London2012.com, the official website for London Olympics has failed in online tests conducted to check if it will be able to satisfy the needs of users during the games. This has come as a big disappointment and other websites, londonolympics2012.com, visitlondon.com/london2012, timeout.com/London/Olympics-2012, tfl.gov.uk and lastminute.com are all expected to have high traffic when the event is on.
A series of tests were conducted by Compuware to check the compatibility of the websites. The websites were tested on the basis of user experience, browser, content, network, server and 11 other performance related areas wherein the websites failed miserably especially when compared to the performance of Alexa 100, a global web index.
London2012.com was identified as a weak performer in some of the key areas, which included loading a web page, content delivery as per user requirement and many others. What’s worse is that all this will simply put pressure on the server. Michael Allen, Director of IT service management at Compuware on this matter said, “As the traffic increases we expect that some of the architectural issues that we have identified will proliferate to what is a performance problem. The number of requests, for example, is probably okay if you only have a few hundred users accessing it concurrently.”
“However, if you have thousands it’s going to put the servers under increased pressure. People will be denied content because a server can only have so many open connections” he added.
Compuware is of the view that those working on the website should resolve this issue and they can do so by putting group images such as logos in one request.
Another major issue that was seen at the website was the waiting time. The browser actually took almost 1.9 seconds to open a page, which is much more compared to 0.04 seconds of lastminute.com. The total load wait time was 12.2 seconds for london2012.com, compared to 2.3 seconds for londonolympics2012.com.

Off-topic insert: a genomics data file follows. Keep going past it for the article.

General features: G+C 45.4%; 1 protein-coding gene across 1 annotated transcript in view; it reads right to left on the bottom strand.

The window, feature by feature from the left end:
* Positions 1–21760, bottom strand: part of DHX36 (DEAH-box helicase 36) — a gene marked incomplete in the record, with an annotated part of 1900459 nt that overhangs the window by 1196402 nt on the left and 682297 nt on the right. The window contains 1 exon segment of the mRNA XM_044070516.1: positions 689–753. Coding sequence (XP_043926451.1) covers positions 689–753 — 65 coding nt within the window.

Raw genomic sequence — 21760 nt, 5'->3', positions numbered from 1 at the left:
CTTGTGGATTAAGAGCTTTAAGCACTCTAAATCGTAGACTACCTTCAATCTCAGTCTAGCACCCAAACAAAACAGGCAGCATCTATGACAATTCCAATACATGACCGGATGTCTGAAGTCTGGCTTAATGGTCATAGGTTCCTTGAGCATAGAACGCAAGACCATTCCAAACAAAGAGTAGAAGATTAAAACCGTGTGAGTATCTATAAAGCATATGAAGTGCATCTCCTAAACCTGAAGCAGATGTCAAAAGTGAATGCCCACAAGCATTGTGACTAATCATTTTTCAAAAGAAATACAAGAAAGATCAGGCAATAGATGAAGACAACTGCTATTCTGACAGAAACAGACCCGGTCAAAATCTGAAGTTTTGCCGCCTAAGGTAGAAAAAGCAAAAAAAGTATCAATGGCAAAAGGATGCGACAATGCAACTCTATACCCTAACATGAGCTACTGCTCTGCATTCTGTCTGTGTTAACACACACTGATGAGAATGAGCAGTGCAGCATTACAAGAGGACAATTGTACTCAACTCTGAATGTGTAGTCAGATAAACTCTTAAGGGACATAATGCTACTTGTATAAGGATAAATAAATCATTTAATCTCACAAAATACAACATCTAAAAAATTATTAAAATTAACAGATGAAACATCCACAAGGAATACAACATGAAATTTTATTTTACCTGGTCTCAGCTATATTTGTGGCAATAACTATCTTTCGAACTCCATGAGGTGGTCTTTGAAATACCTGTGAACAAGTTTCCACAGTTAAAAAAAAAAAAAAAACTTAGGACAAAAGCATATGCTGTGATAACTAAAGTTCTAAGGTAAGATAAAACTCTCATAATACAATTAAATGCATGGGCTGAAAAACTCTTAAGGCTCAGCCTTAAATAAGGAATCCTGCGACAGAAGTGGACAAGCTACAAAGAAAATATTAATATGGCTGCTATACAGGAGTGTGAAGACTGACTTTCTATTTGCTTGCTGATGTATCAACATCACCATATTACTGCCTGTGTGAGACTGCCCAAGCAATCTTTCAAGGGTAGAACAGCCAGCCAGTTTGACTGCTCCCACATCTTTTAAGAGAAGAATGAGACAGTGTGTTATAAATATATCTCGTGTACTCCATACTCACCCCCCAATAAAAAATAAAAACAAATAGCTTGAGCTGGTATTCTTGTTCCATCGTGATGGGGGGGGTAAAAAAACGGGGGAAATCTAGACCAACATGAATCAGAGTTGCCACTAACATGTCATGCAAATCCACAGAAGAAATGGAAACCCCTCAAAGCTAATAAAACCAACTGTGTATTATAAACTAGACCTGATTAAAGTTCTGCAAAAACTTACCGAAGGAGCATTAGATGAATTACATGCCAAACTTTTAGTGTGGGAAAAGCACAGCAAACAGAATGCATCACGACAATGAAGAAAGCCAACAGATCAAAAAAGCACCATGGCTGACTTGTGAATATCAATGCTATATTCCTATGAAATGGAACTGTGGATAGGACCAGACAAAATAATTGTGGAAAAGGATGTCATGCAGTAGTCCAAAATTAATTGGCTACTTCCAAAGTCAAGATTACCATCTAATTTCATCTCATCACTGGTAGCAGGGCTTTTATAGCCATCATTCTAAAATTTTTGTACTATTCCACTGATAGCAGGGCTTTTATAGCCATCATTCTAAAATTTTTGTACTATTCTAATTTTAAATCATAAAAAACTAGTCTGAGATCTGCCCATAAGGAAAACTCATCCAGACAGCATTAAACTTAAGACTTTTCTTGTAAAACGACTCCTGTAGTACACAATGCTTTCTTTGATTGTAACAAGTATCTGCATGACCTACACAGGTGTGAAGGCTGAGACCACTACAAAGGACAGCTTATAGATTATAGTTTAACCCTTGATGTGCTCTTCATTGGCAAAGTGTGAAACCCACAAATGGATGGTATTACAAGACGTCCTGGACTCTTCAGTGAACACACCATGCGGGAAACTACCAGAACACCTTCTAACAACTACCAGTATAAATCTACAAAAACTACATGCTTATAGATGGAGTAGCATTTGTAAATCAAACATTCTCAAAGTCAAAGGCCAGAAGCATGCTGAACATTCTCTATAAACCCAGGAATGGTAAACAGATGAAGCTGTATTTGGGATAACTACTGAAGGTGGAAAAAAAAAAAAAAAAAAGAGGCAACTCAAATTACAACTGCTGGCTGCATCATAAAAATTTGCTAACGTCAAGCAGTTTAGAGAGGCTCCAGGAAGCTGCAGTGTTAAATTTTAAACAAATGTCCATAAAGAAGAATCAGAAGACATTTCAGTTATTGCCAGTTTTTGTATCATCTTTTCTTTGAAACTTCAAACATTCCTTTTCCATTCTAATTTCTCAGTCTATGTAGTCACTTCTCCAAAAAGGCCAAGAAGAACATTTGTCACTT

On the matter, Compuware’s Allen said, “I think a lot of these things they won’t be able to change rapidly, it’s probably too late now. Many websites look at performance and design from the outset, you would think that if you were building the Olympics website you know it’s going to have a relatively short lifespan, but in that time it’s going to be under huge amounts of pressure and have high visibility.”
He further went on to say that, “it would be very difficult to make significant changes now that we are a few days away from the Games.”
He also suggested some measures that would help keep the pressure away. “I think you could look to make some rapid changes. One of the problems with london2012.com was the size of the site – the homepage was 4.3MB, which compares with the Alexa median of 0.4MB and tfl.gov.uk’s website of 0.6MB,” said Allen.
“That’s pretty heavy for a homepage. You could compress a lot of the images, which you could do pretty quickly. That would take a lot of the burden off the network. Or they could look to rapidly provision extra datacentre capacity, but that’s an expensive option.”